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Wayling v Jones  2 FLR 1029; (1995) 69 P & CR 170
Proprietary estoppel and the nature of reliance.
The claimant, Wayling was in a homosexual relationship with his partner, Jones. For several years he worked at Jones’s businesses but was never paid a proper salary. Jones made a will leaving a particular hotel to the claimant. This hotel was later sold and a different hotel was bought. Jones promised the claimant that he would get the new hotel. However, when Jones died the will left nothing to Jones. The claimant claimed the hotel on the basis of proprietary estoppel. The trial judge dismissed the claim. The claimant appealed.
To establish proprietary estoppel it must be shown that the landowner made a promise that the claimant would acquire an interest in the land which the claimant relied upon to his detriment. Wayling admitted he would have stayed with Jones even if no promises had been made. Jones’s personal representatives argued this meant the claimant had not relied upon the defendant’s promises.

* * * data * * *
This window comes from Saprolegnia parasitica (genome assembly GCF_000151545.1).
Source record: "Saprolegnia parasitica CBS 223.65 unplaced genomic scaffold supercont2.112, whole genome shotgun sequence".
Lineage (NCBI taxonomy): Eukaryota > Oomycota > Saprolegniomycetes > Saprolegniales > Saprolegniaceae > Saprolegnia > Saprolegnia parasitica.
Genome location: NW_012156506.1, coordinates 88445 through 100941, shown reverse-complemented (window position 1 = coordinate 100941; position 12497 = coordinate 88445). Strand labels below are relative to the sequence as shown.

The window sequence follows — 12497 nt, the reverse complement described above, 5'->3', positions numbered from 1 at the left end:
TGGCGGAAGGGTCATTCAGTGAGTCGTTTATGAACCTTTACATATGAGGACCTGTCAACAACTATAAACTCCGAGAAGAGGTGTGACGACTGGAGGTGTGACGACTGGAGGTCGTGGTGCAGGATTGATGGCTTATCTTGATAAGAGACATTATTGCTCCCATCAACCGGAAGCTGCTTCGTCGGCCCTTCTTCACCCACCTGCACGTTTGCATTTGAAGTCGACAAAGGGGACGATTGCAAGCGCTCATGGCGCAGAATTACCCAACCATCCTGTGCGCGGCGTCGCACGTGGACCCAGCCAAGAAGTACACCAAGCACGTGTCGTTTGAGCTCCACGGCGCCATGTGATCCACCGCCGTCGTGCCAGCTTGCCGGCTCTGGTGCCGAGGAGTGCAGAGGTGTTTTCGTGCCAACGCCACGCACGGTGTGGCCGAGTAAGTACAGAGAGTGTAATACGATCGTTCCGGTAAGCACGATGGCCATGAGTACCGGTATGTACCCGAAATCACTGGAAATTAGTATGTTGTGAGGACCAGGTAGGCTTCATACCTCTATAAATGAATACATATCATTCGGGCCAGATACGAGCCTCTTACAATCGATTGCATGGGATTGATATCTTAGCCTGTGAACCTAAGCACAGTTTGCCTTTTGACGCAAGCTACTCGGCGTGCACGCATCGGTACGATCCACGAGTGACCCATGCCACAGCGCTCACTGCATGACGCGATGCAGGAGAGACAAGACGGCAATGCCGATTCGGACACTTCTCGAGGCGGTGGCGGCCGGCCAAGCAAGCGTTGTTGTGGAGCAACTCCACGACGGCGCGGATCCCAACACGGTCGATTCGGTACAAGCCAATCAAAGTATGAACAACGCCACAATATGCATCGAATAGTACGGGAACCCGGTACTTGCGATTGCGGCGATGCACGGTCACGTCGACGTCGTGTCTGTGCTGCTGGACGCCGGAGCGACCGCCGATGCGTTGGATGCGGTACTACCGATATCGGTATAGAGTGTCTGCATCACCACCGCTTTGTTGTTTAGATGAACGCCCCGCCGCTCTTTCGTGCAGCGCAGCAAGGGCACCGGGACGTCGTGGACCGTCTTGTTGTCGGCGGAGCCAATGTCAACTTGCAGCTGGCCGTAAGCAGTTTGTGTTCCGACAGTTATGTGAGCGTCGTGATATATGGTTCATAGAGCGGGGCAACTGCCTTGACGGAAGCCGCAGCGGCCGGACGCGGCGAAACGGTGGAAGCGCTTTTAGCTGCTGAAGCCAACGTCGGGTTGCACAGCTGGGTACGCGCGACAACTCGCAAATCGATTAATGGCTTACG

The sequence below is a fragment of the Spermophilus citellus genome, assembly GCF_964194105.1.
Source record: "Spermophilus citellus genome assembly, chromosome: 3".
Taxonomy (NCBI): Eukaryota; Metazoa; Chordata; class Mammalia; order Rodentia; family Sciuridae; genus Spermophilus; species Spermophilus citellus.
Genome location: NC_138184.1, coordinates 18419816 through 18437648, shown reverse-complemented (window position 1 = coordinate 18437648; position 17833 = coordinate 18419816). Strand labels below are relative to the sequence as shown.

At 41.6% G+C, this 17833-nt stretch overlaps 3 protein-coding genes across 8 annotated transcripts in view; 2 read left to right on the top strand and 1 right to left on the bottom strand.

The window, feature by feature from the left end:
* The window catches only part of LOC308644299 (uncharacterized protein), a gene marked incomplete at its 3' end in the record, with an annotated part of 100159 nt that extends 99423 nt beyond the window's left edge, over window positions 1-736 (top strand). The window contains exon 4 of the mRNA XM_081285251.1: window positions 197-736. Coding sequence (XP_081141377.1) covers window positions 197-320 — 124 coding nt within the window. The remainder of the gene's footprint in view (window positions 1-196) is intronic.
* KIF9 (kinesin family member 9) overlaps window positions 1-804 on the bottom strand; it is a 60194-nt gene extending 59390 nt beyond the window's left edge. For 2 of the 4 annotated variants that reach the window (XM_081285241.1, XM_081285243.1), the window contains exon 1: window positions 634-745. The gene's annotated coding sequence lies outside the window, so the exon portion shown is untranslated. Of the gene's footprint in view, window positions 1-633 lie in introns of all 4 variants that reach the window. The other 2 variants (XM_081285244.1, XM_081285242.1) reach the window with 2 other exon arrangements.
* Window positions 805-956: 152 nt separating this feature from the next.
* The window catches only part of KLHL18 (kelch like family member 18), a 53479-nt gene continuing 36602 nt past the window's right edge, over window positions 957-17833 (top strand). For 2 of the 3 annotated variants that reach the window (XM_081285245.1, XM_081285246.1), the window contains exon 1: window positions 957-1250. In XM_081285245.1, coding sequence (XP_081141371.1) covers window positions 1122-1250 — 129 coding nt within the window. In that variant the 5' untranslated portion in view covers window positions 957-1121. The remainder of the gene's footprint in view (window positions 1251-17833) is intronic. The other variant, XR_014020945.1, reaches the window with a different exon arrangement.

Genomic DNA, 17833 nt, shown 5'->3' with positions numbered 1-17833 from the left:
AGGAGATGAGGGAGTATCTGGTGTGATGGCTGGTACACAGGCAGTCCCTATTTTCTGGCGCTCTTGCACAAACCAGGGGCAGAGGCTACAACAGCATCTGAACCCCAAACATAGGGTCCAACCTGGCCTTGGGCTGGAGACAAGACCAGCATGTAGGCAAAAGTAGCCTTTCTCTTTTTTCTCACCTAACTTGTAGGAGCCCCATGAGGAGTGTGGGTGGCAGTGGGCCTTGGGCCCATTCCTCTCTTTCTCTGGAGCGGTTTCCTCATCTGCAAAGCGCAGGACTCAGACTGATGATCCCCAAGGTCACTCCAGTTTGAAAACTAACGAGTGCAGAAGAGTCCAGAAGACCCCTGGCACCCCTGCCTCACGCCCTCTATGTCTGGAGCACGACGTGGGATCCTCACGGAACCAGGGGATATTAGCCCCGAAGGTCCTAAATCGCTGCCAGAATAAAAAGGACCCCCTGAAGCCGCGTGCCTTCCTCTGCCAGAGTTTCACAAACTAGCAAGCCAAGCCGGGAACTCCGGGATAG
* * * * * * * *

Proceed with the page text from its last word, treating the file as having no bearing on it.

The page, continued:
The Court of Appeal found for the claimant. Wayling had worked for almost nothing. Therefore, he had acted to his detriment. InGreasley v Cooke  1 WLR 1306 it was held that once a promise is made from which an inducement may be inferred the burden of proof shifts to the defendant to show the claimant did not in fact rely on the promise. The promise does not need to be the sole inducement for the claimant’s conduct. Wayling stated that he would have left Jones’s employ if no promise had been made. Therefore, the defendant had not discharged the burden of proof to show that there was in fact no reliance on the promise.
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